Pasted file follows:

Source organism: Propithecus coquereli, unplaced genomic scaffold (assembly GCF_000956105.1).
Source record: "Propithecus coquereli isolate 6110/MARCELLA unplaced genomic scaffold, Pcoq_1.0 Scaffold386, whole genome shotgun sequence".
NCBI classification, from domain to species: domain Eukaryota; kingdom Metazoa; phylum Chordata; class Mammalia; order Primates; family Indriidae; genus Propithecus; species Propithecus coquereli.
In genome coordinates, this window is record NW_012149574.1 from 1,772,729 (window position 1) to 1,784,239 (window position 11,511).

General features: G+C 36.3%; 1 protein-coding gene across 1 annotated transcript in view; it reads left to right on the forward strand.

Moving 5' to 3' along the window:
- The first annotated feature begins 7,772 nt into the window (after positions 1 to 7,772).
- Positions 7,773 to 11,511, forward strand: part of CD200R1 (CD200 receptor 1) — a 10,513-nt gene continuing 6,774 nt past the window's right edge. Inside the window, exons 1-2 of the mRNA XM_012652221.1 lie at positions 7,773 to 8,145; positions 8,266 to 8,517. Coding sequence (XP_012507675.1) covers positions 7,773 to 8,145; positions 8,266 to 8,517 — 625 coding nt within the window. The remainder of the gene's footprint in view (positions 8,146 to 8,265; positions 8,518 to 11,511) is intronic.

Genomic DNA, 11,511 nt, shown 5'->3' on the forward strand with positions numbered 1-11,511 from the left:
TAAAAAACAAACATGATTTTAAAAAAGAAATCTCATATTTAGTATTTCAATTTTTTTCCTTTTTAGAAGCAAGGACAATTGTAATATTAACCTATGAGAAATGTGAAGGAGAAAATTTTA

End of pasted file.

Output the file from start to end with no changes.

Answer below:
Source organism: Propithecus coquereli, unplaced genomic scaffold (assembly GCF_000956105.1).
Source record: "Propithecus coquereli isolate 6110/MARCELLA unplaced genomic scaffold, Pcoq_1.0 Scaffold386, whole genome shotgun sequence".
NCBI classification, from domain to species: domain Eukaryota; kingdom Metazoa; phylum Chordata; class Mammalia; order Primates; family Indriidae; genus Propithecus; species Propithecus coquereli.
In genome coordinates, this window is record NW_012149574.1 from 1,772,729 (window position 1) to 1,784,239 (window position 11,511).

General features: G+C 36.3%; 1 protein-coding gene across 1 annotated transcript in view; it reads left to right on the forward strand.

Moving 5' to 3' along the window:
- The first annotated feature begins 7,772 nt into the window (after positions 1 to 7,772).
- Positions 7,773 to 11,511, forward strand: part of CD200R1 (CD200 receptor 1) — a 10,513-nt gene continuing 6,774 nt past the window's right edge. Inside the window, exons 1-2 of the mRNA XM_012652221.1 lie at positions 7,773 to 8,145; positions 8,266 to 8,517. Coding sequence (XP_012507675.1) covers positions 7,773 to 8,145; positions 8,266 to 8,517 — 625 coding nt within the window. The remainder of the gene's footprint in view (positions 8,146 to 8,265; positions 8,518 to 11,511) is intronic.

Genomic DNA, 11,511 nt, shown 5'->3' on the forward strand with positions numbered 1-11,511 from the left:
TAAAAAACAAACATGATTTTAAAAAAGAAATCTCATATTTAGTATTTCAATTTTTTTCCTTTTTAGAAGCAAGGACAATTGTAATATTAACCTATGAGAAATGTGAAGGAGAAAATTTTA